Mitt Romney’s Political Artistry

Photo courtesy of Gage Skidmore

Nobody ever “wins” a presidential debate. You only ever really win a debate when one side admits defeat, and that never happens.

Or almost never.

With their fainthearted defense of their boss last Wednesday night, the members of the president’s team acknowledged that Mitt Romney had defeated Barack Obama, who performed like a distracted champion who had underestimated the challenger and hadn’t trained for the fight.

If there is one moment in the debate that, for me, captured Romney’s superior performance, it came on the discussion of regulation. In this political climate, that’s a discussion that should favor the president.

But Romney opened by saying: “Regulation is essential. You can’t have a free market work if you don’t have regulation. As a businessperson … I needed (regulations) there.”

“At the same time,” Romney continued, “regulation can become excessive. … During the president’s term, you’ve seen regulation become excessive, and it’s hurt the economy.”

Romney’s message was: Regulation is essential but sometimes excessive, and I know the difference. With this, he occupied the center.

Obama responded: “The reason we have been in such (an) enormous economic crisis was prompted by reckless behavior. … We stepped in and had the toughest reforms on Wall Street since the 1930s. We said … ‘Banks, you’ve got to raise your capital requirements. You can’t engage in some of this risky behavior.'”

“It appears,” Obama continued, “we’ve got some agreement that a marketplace, to work, has to have some regulation, but in the past, Gov. Romney has said he just wants to repeal Dodd-Frank. … So the question is, Does anybody out there think that the big problem we had is that there was too much oversight and regulation of Wall Street?”

Romney answered:

“I’d have regulation. But I wouldn’t designate five banks as too big to fail and give them a blank check. That’s one of the unintended consequences of Dodd-Frank. It wasn’t thought through properly. We need to get rid of that provision because it’s killing regional and small banks.”

Then Romney said: “You say we were giving mortgages to people who weren’t qualified. That’s exactly right. It’s one of the reasons for the great financial calamity we had. And so Dodd-Frank correctly says we need to have qualified mortgages … except they didn’t ever go on to define what a qualified mortgage was. It’s been two years. We don’t know what a qualified mortgage is yet. So banks are reluctant to make loans. … It’s hurt the housing market. … It’s not that Dodd-Frank always was wrong with too much regulation. Sometimes they didn’t come out with a clear regulation.”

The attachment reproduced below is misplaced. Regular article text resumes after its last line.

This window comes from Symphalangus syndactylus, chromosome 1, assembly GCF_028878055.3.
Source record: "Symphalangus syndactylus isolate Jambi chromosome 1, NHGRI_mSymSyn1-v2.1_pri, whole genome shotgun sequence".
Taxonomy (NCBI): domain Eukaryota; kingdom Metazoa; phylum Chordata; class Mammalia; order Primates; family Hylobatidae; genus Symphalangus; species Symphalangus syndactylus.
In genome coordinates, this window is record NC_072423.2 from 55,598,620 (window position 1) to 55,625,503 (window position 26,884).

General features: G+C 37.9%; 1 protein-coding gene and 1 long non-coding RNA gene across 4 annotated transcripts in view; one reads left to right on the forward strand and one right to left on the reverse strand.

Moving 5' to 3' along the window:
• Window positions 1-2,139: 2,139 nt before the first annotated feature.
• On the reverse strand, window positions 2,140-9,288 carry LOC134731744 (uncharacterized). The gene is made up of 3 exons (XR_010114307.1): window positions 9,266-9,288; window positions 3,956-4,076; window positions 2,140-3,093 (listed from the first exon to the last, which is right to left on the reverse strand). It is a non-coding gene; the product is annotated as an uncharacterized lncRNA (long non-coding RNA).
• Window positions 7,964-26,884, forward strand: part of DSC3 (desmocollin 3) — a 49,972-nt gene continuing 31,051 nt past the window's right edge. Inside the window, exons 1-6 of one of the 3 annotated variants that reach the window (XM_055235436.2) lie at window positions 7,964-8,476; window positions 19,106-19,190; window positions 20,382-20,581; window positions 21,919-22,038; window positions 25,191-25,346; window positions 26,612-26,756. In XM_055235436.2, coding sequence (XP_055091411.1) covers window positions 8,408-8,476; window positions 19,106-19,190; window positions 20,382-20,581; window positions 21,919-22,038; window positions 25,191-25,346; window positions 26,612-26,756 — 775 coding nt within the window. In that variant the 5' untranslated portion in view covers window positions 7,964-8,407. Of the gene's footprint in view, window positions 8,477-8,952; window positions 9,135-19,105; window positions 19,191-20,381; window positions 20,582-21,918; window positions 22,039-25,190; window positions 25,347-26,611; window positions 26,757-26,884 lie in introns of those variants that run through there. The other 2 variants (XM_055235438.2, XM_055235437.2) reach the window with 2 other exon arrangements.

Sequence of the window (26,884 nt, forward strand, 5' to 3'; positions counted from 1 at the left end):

Analysis: Obama’s position was that regulation is good. Romney said regulation is essential, but he also said that some regulation is excessive, that some of it is out of date and that some of it is not clear. Then he gave two examples in which provisions of Dodd-Frank hurt small banks, consumers and the economy. Was Romney right? If not, it was up to Obama to say so, and he did not.

This exchange typified Romney’s win. He came off as more nuanced, balanced and informed than the president — a sensible problem-solver in the center.

But it takes some research to fully appreciate Romney’s political artistry in Denver. He changed not only his tone and approach but also, in some cases, his proposals. In that sense, he left Obama swinging sometimes at a target that wasn’t there.

Romney did it with his new talk on Dodd-Frank, but he did it more notably on his tax plan. He said in the primaries: “We’re going to cut taxes on everyone across the country by 20 percent, including the top 1 percent.” On his website, his plan is to “make (a) permanent, across-the-board 20 percent cut in marginal rates.”

But in the debate, Romney said: “I’m not going to reduce the share of taxes paid by high-income people.” He also said, “My plan is not to put in place any tax cut that will add to the deficit.” How can these three steps all be possible? Only by ending tax deductions or limiting tax breaks.

Romney recently suggested capping tax breaks at $17,000. On Wednesday during the debate, he changed that suggestion, saying, “Make up a number — 25,000, 50,000.”

These new numbers prompted the Tax Policy Center‘s Howard Gleckman to say, “For all the words we heard about Gov. Romney’s tax proposal last night, we know less than we did going in.”

So part of the Obama (Debate) Recovery Act will have to be a sharper effort to pin down Romney. What is he proposing — a tax cut, a rate cut, revenue-neutral tax reform? How does he get there? Why won’t he say?

It’s one thing to be secretive about the taxes you pay; it’s another to be secretive about the taxes you’re asking everyone else to pay.

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Chuck Briese, Oak Ridge Now

[avatar user="cbriese" size="thumbnail" align="left"] Chuck Briese has been a resident of South Montgomery County since 1988. He and his lovely and patient wife, Leslie, have six sons, with only one left to finish high school. Chuck has been a Cub Scout leader, a Little League baseball coach, a church youth leader, and a general troublemaker over the course of the past 25 years. He is obsessed with his lawn, and likes restaurants that serve food that fills up the plate. He has a tendency to tilt at windmills, which may explain why he started Oak Ridge Now.

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